Jump to content

Recommended Posts

I'm the slow girl today, so I just realized that both Jewels and Onegin are 50 years old this year.  They're getting the kind of revival attention that classics should get (multiple companies, new designs, performance "gimmicks"), and so I thought that perhaps we could have a little compare and contrast discussion here. 

 

Let's start out with our own experiences -- which of these ballets have you seen, who have you seen in them, and what do they mean to you?

 

I'll be back later.

Share this post


Link to post

Actually Onegin was made in 1965, it was the revised version that premiered in 1967. Cranko's first version had a prologue where you could see the death of Onegin's uncle, and it had Tatiana's children coming in in the last scene to say goodnight to her. Cranko worked on these scenes soon after the premiere, also on the fight between Onegin and Lenski. 

The cast in 1965 was Marcia Haydée (Tatiana), Ana Cardus (Olga), Ray Barra (Onegin), Egon Madsen (Lenski) and Kenneth Barlow (Gremin). The cast in 1967 was Haydée, Susanne Hanke, Heinz Clauss, Bernd Berg and Jan Stripling - three German dancers in principal parts, you don't get that very often nowadays...

Stuttgart Ballet chose to mark the 50 year jubilee in 2017 because it is the version we know today.

Share this post


Link to post
3 hours ago, Fosca said:

Actually Onegin was made in 1965, it was the revised version that premiered in 1967. Cranko's first version had a prologue where you could see the death of Onegin's uncle, and it had Tatiana's children coming in in the last scene to say goodnight to her. Cranko worked on these scenes soon after the premiere, also on the fight between Onegin and Lenski. 

The cast in 1965 was Marcia Haydée (Tatiana), Ana Cardus (Olga), Ray Barra (Onegin), Egon Madsen (Lenski) and Kenneth Barlow (Gremin). The cast in 1967 was Haydée, Susanne Hanke, Heinz Clauss, Bernd Berg and Jan Stripling - three German dancers in principal parts, you don't get that very often nowadays...

Stuttgart Ballet chose to mark the 50 year jubilee in 2017 because it is the version we know today.

 

Thanks so much for the clarification -- I don't see Cranko very often, and don't feel very well informed about the work.  Did he make a habit of revising ballets, or was this an unusual step for him?

Share this post


Link to post

On Onegin:

 

My mother took me to see Onegin and Romeo and Juliet at the Los Angeles Music Center when impresario Sol Hurok brought the Stuttgart Ballet to  the U.S.  I still have the souvenir program somewhere. I was fortunate to see Haydee in both roles. That first Onegin was unforgettable and I specifically recall moments in Act II, Scene I between Haydee and  Heinz Claus, such as when he tore the letter and the way the fragments fell between her fingers, and then Haydee's solo, among other parts of the ballet.  It was an extraordinary evening.  I saw Heinz Claus (Onegin), Marcia Haydée (Tatiana), Suzanne Hanke (Olga), and Egon Madsen (Lensky).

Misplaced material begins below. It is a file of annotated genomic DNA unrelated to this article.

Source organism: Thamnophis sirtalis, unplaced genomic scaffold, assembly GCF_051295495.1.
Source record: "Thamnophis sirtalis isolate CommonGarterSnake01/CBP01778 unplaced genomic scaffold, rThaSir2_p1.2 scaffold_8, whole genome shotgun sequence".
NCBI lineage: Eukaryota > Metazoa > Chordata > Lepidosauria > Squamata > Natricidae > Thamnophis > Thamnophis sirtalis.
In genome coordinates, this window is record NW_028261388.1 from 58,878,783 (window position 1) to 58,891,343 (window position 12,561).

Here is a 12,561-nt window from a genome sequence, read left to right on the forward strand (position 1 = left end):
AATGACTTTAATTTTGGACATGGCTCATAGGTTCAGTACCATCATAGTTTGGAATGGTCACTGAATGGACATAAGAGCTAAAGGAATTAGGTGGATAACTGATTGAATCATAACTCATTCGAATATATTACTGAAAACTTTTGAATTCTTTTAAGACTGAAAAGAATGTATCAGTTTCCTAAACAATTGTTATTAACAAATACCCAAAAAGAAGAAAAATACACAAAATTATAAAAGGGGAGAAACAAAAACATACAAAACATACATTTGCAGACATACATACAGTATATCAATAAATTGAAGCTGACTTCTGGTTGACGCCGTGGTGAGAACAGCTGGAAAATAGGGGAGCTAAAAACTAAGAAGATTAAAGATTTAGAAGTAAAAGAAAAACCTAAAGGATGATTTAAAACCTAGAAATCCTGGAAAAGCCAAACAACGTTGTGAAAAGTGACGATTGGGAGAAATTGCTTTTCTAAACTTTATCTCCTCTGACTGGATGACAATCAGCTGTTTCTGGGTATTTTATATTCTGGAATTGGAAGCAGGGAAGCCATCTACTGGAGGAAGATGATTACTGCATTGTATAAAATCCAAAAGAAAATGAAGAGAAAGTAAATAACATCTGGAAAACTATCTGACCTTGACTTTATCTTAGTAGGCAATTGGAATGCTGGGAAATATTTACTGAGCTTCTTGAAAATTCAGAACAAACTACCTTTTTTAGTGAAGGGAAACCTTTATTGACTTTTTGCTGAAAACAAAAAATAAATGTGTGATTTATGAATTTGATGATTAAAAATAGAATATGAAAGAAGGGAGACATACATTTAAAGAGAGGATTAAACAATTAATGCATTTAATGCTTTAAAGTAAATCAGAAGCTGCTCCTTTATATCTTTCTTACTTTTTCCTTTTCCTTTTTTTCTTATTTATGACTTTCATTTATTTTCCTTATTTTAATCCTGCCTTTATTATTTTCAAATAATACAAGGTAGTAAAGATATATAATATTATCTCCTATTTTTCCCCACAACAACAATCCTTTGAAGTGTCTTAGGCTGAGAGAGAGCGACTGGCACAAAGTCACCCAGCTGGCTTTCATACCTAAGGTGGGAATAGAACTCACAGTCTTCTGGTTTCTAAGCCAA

After that, I only saw the filmed version by the National Ballet of Canada with Frank Augustyn, Sabine Alleman, Cynthia Lucas, and Jeremy Ranson, until the San Francisco Ballet premiered it about six years ago, with different sets and costumes from the original designs. I've seen SFB dance it six times, with Davit Karatpetyan/Vanessa Zahorian twice (and who were devastating in the last act pas de deux); Pierre Francois Vilanoba/Sarah Van Patten; Ruben Martin Cintas/Yuan Yuan Tan;  and Carlos DiLanno/Mathilde Froustey (also two times, and I have comments posted about their performances in the 2016 season on Ballet Alert elsewhere).  I also have to mention the excellent, noteworthy Prince Gremin of Tiit Helimets  whom I saw in 2016.

 

I had the immense pleasure of seeing the Dutch National Ballet perform Onegin last month on April 15, 2017, in Amsterdam, with (original designer) Jurgen Rose's costumes and sets.  I saw Igone de Jongh as Tatiana and a superb and nuanced  Roman Novitsky, guesting from the Stuttgart, as Onegin.  The dancer who performed Olga, whose name I will have to look up in the program, had a dreamy lyrical quality.  

 

My favorite Onegin was Pierre-Francois Vilanoba, who was insouciant and bored but was equally charming and very French, and you could understand Tatiana's  (the incandescent Sarah Van Patten's) fascination with him, such that she was not merely projecting on him an ideal from the novels she read - this gave the entire performance a dimension that I have not seen elsewhere.  

Share this post


Link to post

What a history you have with this ballet -- thanks so much for sharing it here!  I only know Haydee from film, and though she was astonishing there, I envy you your "live" experience.

Share this post


Link to post
3 hours ago, sandik said:

Thanks so much for the clarification -- I don't see Cranko very often, and don't feel very well informed about the work.  Did he make a habit of revising ballets, or was this an unusual step for him?

 

Cranko created his first version of Romeo and Juliet for La Scala in 1958. In Natalia Makarova's Ballerina TV series, Carla Fracci gave a charming description of how they set about working on the ballet. In 1962 he created a new version in Stuttgart. Unfortunately, I have not seen the La Scala version, but judging by the clip Fracci filmed for Ballerina, the tomb scene was revised substantially.